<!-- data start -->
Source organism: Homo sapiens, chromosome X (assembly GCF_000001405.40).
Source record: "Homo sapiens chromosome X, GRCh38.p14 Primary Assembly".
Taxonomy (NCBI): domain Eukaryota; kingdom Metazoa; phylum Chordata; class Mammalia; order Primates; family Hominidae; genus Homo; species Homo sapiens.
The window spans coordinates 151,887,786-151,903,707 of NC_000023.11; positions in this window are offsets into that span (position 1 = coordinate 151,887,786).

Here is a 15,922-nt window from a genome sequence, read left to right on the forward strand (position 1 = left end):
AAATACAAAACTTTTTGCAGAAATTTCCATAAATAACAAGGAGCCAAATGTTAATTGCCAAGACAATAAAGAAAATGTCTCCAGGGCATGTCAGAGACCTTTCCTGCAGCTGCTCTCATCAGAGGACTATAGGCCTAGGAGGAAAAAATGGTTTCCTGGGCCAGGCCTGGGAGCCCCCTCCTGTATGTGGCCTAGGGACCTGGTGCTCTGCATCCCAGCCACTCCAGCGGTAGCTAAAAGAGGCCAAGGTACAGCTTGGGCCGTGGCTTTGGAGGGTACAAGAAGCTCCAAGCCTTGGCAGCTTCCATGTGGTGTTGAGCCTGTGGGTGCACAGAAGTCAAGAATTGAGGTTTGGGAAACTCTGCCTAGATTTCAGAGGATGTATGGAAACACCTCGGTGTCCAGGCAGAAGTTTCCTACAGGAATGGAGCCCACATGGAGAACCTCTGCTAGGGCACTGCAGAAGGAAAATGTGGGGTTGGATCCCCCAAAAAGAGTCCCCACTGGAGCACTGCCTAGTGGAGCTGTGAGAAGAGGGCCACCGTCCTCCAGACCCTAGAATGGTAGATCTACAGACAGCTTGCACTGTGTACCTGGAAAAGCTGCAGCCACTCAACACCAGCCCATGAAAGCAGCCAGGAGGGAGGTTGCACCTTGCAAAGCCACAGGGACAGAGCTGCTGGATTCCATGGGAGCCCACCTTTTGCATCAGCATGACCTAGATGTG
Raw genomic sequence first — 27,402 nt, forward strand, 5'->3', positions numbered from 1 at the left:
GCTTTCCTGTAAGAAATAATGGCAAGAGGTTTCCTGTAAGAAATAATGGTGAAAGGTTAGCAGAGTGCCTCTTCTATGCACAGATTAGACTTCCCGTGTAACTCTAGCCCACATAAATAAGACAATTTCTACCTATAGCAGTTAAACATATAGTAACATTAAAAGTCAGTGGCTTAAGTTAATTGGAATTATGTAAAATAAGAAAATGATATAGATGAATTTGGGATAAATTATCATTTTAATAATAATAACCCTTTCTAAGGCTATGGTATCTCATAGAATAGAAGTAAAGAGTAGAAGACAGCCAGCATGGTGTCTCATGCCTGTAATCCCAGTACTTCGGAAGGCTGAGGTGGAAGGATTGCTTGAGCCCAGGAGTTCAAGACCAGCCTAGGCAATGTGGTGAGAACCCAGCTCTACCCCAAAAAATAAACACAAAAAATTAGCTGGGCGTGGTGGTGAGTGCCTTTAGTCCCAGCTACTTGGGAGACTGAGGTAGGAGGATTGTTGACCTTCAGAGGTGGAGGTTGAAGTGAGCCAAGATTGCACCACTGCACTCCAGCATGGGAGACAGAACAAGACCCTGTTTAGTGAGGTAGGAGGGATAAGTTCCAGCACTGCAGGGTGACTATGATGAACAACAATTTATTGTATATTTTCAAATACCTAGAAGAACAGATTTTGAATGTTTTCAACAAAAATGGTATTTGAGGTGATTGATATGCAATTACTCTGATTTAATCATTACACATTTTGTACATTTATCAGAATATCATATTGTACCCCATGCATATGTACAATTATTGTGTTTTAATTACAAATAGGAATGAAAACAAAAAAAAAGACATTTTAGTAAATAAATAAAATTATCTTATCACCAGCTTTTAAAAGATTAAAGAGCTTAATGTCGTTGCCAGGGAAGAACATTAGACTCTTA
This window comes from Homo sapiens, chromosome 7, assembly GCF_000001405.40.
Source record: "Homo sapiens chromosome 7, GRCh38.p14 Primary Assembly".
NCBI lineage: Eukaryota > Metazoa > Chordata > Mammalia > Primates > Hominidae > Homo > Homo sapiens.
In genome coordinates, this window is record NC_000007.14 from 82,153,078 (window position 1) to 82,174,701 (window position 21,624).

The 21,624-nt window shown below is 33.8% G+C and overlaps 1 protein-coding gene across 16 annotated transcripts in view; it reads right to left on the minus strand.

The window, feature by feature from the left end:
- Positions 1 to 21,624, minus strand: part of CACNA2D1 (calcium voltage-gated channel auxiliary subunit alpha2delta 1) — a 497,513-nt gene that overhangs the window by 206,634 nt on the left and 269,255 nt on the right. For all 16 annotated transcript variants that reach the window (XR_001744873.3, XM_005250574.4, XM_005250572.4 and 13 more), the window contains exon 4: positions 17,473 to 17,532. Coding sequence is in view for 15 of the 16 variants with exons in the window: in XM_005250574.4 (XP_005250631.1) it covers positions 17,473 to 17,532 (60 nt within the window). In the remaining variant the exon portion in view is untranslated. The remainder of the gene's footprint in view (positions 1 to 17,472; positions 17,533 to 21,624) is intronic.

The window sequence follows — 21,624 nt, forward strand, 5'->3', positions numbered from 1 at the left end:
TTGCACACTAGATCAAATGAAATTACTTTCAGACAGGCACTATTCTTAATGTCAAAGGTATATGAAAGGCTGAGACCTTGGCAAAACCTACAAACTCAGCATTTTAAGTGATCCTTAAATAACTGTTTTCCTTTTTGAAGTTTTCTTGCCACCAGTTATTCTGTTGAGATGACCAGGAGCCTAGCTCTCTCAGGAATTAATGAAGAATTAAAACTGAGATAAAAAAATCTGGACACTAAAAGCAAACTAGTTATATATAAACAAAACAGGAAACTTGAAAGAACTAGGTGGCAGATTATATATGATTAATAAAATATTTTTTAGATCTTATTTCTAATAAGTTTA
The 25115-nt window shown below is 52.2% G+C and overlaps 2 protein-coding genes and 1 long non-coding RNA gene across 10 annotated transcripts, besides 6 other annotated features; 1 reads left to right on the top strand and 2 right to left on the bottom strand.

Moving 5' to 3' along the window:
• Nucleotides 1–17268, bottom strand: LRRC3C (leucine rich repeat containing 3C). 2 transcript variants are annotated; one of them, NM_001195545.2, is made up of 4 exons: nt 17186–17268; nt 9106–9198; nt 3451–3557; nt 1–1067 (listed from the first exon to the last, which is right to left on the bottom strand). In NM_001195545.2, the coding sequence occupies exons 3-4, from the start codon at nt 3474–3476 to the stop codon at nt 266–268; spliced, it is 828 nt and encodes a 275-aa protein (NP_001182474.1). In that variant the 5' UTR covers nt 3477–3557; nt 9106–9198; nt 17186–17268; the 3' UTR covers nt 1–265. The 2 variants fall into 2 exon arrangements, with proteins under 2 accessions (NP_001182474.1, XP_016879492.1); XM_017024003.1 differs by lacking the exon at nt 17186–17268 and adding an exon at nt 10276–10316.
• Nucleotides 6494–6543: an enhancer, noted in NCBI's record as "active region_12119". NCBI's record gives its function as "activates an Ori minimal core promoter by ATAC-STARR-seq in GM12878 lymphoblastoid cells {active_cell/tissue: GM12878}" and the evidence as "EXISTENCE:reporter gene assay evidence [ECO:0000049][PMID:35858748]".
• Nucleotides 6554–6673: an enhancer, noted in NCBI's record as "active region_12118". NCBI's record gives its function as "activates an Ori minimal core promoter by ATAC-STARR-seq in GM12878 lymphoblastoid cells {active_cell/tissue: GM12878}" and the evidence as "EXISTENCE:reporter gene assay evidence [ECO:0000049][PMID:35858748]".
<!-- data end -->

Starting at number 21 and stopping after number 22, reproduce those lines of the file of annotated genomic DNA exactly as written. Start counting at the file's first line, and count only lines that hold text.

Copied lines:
• Nucleotides 6494–6543: an enhancer, noted in NCBI's record as "active region_12119". NCBI's record gives its function as "activates an Ori minimal core promoter by ATAC-STARR-seq in GM12878 lymphoblastoid cells {active_cell/tissue: GM12878}" and the evidence as "EXISTENCE:reporter gene assay evidence [ECO:0000049][PMID:35858748]".
• Nucleotides 6554–6673: an enhancer, noted in NCBI's record as "active region_12118". NCBI's record gives its function as "activates an Ori minimal core promoter by ATAC-STARR-seq in GM12878 lymphoblastoid cells {active_cell/tissue: GM12878}" and the evidence as "EXISTENCE:reporter gene assay evidence [ECO:0000049][PMID:35858748]".